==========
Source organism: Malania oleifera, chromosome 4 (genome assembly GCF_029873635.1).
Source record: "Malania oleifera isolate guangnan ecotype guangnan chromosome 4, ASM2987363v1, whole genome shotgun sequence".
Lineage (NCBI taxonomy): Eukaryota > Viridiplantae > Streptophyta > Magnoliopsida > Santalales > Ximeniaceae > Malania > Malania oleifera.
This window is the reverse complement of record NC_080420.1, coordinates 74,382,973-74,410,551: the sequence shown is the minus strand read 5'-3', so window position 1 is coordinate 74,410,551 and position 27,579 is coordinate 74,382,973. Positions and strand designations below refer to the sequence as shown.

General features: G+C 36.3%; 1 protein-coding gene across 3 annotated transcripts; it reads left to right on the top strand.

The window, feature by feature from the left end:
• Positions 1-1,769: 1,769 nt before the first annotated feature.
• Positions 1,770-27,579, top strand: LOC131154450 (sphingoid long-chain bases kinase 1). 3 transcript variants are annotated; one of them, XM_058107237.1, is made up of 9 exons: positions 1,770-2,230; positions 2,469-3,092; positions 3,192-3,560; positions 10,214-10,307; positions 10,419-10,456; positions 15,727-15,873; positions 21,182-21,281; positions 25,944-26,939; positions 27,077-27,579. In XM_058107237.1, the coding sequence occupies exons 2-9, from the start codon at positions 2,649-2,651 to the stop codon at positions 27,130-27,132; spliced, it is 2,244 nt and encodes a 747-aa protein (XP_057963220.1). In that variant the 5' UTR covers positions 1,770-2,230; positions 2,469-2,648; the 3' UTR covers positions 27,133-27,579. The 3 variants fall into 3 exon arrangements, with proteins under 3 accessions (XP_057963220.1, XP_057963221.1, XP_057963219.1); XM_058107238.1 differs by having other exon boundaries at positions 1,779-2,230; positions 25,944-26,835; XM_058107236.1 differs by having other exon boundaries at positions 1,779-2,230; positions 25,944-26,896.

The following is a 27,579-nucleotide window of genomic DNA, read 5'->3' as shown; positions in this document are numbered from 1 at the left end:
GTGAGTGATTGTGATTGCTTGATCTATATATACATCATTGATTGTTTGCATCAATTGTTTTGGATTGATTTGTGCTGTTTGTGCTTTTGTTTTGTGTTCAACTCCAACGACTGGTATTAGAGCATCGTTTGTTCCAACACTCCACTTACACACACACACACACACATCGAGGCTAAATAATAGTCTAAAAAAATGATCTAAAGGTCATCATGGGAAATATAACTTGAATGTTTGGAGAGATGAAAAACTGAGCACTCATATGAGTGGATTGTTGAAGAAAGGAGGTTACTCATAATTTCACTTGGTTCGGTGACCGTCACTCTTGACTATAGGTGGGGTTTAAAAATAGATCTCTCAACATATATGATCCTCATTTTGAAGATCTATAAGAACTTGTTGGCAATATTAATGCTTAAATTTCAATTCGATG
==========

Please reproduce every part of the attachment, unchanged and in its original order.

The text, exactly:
Source organism: Malania oleifera, chromosome 4 (genome assembly GCF_029873635.1).
Source record: "Malania oleifera isolate guangnan ecotype guangnan chromosome 4, ASM2987363v1, whole genome shotgun sequence".
Lineage (NCBI taxonomy): Eukaryota > Viridiplantae > Streptophyta > Magnoliopsida > Santalales > Ximeniaceae > Malania > Malania oleifera.
This window is the reverse complement of record NC_080420.1, coordinates 74,382,973-74,410,551: the sequence shown is the minus strand read 5'-3', so window position 1 is coordinate 74,410,551 and position 27,579 is coordinate 74,382,973. Positions and strand designations below refer to the sequence as shown.

General features: G+C 36.3%; 1 protein-coding gene across 3 annotated transcripts; it reads left to right on the top strand.

The window, feature by feature from the left end:
• Positions 1-1,769: 1,769 nt before the first annotated feature.
• Positions 1,770-27,579, top strand: LOC131154450 (sphingoid long-chain bases kinase 1). 3 transcript variants are annotated; one of them, XM_058107237.1, is made up of 9 exons: positions 1,770-2,230; positions 2,469-3,092; positions 3,192-3,560; positions 10,214-10,307; positions 10,419-10,456; positions 15,727-15,873; positions 21,182-21,281; positions 25,944-26,939; positions 27,077-27,579. In XM_058107237.1, the coding sequence occupies exons 2-9, from the start codon at positions 2,649-2,651 to the stop codon at positions 27,130-27,132; spliced, it is 2,244 nt and encodes a 747-aa protein (XP_057963220.1). In that variant the 5' UTR covers positions 1,770-2,230; positions 2,469-2,648; the 3' UTR covers positions 27,133-27,579. The 3 variants fall into 3 exon arrangements, with proteins under 3 accessions (XP_057963220.1, XP_057963221.1, XP_057963219.1); XM_058107238.1 differs by having other exon boundaries at positions 1,779-2,230; positions 25,944-26,835; XM_058107236.1 differs by having other exon boundaries at positions 1,779-2,230; positions 25,944-26,896.

The following is a 27,579-nucleotide window of genomic DNA, read 5'->3' as shown; positions in this document are numbered from 1 at the left end:
GTGAGTGATTGTGATTGCTTGATCTATATATACATCATTGATTGTTTGCATCAATTGTTTTGGATTGATTTGTGCTGTTTGTGCTTTTGTTTTGTGTTCAACTCCAACGACTGGTATTAGAGCATCGTTTGTTCCAACACTCCACTTACACACACACACACACACATCGAGGCTAAATAATAGTCTAAAAAAATGATCTAAAGGTCATCATGGGAAATATAACTTGAATGTTTGGAGAGATGAAAAACTGAGCACTCATATGAGTGGATTGTTGAAGAAAGGAGGTTACTCATAATTTCACTTGGTTCGGTGACCGTCACTCTTGACTATAGGTGGGGTTTAAAAATAGATCTCTCAACATATATGATCCTCATTTTGAAGATCTATAAGAACTTGTTGGCAATATTAATGCTTAAATTTCAATTCGATG